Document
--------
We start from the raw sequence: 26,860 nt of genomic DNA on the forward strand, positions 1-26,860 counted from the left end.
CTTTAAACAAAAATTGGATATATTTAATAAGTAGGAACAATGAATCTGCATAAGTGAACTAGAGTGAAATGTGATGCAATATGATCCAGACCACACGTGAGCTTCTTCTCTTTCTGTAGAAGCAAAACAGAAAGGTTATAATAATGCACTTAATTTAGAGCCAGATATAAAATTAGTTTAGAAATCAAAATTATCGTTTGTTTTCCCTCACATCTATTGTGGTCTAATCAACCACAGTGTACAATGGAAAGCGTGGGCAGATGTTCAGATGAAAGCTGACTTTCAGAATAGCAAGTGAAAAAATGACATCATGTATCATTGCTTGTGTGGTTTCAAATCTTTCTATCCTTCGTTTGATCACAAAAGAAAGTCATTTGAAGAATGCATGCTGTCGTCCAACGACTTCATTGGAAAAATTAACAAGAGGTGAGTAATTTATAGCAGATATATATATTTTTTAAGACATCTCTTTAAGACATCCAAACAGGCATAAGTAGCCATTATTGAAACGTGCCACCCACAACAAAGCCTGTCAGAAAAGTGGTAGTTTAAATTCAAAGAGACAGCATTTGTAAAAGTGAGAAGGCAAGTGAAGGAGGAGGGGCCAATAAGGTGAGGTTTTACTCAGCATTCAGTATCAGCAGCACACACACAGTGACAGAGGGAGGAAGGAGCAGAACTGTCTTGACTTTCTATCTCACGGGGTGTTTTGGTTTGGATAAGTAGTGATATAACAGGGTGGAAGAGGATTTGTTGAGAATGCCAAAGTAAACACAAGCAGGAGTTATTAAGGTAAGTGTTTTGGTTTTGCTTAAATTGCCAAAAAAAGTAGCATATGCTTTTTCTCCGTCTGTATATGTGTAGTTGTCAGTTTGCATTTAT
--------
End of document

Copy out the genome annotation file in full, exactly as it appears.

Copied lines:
We start from the raw sequence: 26,860 nt of genomic DNA on the forward strand, positions 1-26,860 counted from the left end.
CTTTAAACAAAAATTGGATATATTTAATAAGTAGGAACAATGAATCTGCATAAGTGAACTAGAGTGAAATGTGATGCAATATGATCCAGACCACACGTGAGCTTCTTCTCTTTCTGTAGAAGCAAAACAGAAAGGTTATAATAATGCACTTAATTTAGAGCCAGATATAAAATTAGTTTAGAAATCAAAATTATCGTTTGTTTTCCCTCACATCTATTGTGGTCTAATCAACCACAGTGTACAATGGAAAGCGTGGGCAGATGTTCAGATGAAAGCTGACTTTCAGAATAGCAAGTGAAAAAATGACATCATGTATCATTGCTTGTGTGGTTTCAAATCTTTCTATCCTTCGTTTGATCACAAAAGAAAGTCATTTGAAGAATGCATGCTGTCGTCCAACGACTTCATTGGAAAAATTAACAAGAGGTGAGTAATTTATAGCAGATATATATATTTTTTAAGACATCTCTTTAAGACATCCAAACAGGCATAAGTAGCCATTATTGAAACGTGCCACCCACAACAAAGCCTGTCAGAAAAGTGGTAGTTTAAATTCAAAGAGACAGCATTTGTAAAAGTGAGAAGGCAAGTGAAGGAGGAGGGGCCAATAAGGTGAGGTTTTACTCAGCATTCAGTATCAGCAGCACACACACAGTGACAGAGGGAGGAAGGAGCAGAACTGTCTTGACTTTCTATCTCACGGGGTGTTTTGGTTTGGATAAGTAGTGATATAACAGGGTGGAAGAGGATTTGTTGAGAATGCCAAAGTAAACACAAGCAGGAGTTATTAAGGTAAGTGTTTTGGTTTTGCTTAAATTGCCAAAAAAAGTAGCATATGCTTTTTCTCCGTCTGTATATGTGTAGTTGTCAGTTTGCATTTAT